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Over the past few days, we have been bombarded with Covid-19 information. I fear we may have two outbreaks going on — a fear pandemic and a flu pandemic. Oh yes, there might be a third — a misinformation pandemic.

In these times of uncertainty, it’s critical we keep our wits about us, lest we worry ourselves sick — and I mean that quite literally.

So I ask myself hourly, “what is within my control?” The answer? Our reaction is 100% within our control.

In marketing and advertising, I know that two things sell products best: fear and sex.

At Pine View Farms, we have deliberately steered away from fear-based selling. Rather we talk about moving towards better things. And as for sex? Well, neither Kevin nor I are that sexy and somehow, I think that strategy would scare y’all away! Not a good strategy at all!

As humans, we are innately wired to respond very quickly to fear. Our fight or flight response saved our butts as Neanderthals.

We are hardwired for negativity. It’s called negativity bias. “Bad” things grab our attention and they tend to influence our decision making more than “good” things of equal magnitude.

Our brains perceive negative news as more truthful, drawing more attention and hence, having greater validity. Now we know why fake news runs rampant and has become a slick tool of nefarious politicians.

Covid-19 is the latest opportunity to feed fear to the masses. Now more than ever, the diet you consume every day — what you eat, read and watch matters.

(Writing is cathartic for me, and so be aware, I’m preaching to myself here.)

I’m not gonna lie. For the past week, I have vacillated between gut wrenching panic and heroic stoicism every hour, depending on where my mind dwells.

As a business owner, I feel the weight of responsibility for our staff’s health and economic stability. I feel scared for our farm’s economic future. Everything is on the line here and we have no safety net. And, we want to care generously for our parents, children and surrounding community.

Neuropsychologist Rick Hanson, author of Hardwiring Happiness: The New Brain Science of Contentment, Calm and Confidence says “The longer the neurons [brain cells] fire, the more of them that fire, and the more intensely they fire, the more they’re going to wire that inner strength –- that happiness, gratitude, feeling confident, feeling successful, feeling loved and lovable.”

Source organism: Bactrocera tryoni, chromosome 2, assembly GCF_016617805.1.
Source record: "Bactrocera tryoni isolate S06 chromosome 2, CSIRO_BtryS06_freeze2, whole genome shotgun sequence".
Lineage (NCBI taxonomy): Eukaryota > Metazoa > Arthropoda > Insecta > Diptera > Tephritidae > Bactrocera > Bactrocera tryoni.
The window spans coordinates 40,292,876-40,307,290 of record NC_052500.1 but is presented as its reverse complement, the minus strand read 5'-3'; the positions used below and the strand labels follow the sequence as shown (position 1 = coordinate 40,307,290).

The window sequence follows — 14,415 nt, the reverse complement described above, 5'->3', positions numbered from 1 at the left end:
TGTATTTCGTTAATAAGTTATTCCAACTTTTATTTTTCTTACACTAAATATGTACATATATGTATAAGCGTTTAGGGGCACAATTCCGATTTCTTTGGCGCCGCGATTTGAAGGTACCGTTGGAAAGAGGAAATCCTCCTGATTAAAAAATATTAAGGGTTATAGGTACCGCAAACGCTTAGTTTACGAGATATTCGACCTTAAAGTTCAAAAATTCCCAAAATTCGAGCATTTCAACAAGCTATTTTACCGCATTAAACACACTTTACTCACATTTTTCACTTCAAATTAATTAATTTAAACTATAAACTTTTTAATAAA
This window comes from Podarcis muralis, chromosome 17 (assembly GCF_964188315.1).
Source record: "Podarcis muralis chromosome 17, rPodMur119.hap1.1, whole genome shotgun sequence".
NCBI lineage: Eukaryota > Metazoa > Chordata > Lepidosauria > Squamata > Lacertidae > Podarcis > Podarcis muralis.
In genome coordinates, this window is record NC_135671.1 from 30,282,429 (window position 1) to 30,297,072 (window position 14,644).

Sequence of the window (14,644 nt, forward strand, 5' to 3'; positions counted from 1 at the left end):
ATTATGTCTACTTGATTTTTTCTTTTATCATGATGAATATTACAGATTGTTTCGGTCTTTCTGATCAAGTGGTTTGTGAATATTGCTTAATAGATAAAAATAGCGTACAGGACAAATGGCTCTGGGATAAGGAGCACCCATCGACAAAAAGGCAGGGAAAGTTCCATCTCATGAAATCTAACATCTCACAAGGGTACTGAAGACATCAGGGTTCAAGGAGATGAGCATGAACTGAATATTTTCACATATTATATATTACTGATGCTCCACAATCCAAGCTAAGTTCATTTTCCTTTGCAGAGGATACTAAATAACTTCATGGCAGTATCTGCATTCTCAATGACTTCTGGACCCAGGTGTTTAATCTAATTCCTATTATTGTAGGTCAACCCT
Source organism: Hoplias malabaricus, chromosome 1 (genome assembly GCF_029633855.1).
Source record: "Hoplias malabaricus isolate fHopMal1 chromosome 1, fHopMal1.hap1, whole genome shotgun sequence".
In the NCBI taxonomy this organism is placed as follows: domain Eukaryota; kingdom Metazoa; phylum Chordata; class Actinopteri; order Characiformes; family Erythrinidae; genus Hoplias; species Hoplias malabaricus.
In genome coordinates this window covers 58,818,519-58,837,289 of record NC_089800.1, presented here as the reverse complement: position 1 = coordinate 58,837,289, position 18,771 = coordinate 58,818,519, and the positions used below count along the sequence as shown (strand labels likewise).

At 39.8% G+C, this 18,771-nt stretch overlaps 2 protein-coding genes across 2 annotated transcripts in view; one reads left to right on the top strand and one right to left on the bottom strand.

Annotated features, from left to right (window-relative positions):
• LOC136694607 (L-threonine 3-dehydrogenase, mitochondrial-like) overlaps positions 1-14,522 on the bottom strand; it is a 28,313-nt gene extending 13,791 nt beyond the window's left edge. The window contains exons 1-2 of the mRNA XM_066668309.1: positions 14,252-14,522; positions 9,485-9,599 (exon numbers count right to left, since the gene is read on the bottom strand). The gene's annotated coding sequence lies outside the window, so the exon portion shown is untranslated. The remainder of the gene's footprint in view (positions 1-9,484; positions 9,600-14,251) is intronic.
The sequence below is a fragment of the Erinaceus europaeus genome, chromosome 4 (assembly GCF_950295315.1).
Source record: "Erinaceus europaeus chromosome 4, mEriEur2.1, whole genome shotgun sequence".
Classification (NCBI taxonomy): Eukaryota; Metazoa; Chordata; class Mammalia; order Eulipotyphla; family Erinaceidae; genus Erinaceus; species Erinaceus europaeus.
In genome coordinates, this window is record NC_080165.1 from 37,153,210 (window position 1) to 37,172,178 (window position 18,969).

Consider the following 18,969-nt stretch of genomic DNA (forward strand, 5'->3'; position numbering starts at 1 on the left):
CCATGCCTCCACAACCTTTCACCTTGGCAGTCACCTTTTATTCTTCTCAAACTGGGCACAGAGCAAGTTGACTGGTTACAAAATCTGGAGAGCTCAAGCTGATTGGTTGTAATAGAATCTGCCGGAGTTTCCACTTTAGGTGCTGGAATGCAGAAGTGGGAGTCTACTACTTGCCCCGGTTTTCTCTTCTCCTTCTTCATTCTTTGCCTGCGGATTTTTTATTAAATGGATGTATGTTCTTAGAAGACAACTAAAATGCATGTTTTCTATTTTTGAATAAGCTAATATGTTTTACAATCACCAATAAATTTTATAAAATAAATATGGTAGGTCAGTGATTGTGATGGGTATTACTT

But on a daily basis, most of us dwell more on the negative than the positive. We need five times more positive interactions than negative reactions to thrive as a species! Those feel hard to come by these days.

So, what can we do?

  1. In all things, remember that our reaction to events is ONE HUNDRED PERCENT within our control. We cannot control much in this life, but our personal reaction is a big one. Keep your head screwed on!
  2. Don’t fall prey to the 24-hour news cycle. Find trusted, reliable news sources, get good science, and turn off the TV and/or put down your phone. Otherwise, you are feeding fear and soon your stomach will be churning like mad.
  3. Nurture your mind, body and spirit. Do the things you always do to stay healthy. Eat well. Sleep well. Exercise. Get outside in nature. Meditate or pray. Find connection and community. These are the things that build resilience in your body and brain and will enable you to fend off sickness if, and when, it comes.
  4. Feed your brain daily goodness. Be present in the moment. Breathe deeply. Try to affirm the positive moments you experience every day. Start a gratitude list. You will find joy.

There is one last thing I need to ask of you. You might think it’s self-serving, but this isn’t just about us. Wherever you can, support locally owned small businesses for your purchases. Now more than ever, it’s critical to have local production and supply chains for essential items like food, so that we have the economic resilience and capacity to take care of ourselves. We believe a creative, robust, local economy is critical to our recovery.

I remain resolute in hope — does that make me crazy? Maybe. Is it possible that that through this pandemic, we might realize that all of humanity is connected on this little ball of a planet, and that now more than ever, we need to work together and be very, very kind to one another? That would be the best thing ever.

No matter how you’re feeling this week, those emotions are valid. Let’s be cautious and calm. Let’s be gracious to our neighbours, especially those who are vulnerable. Let’s find hope.

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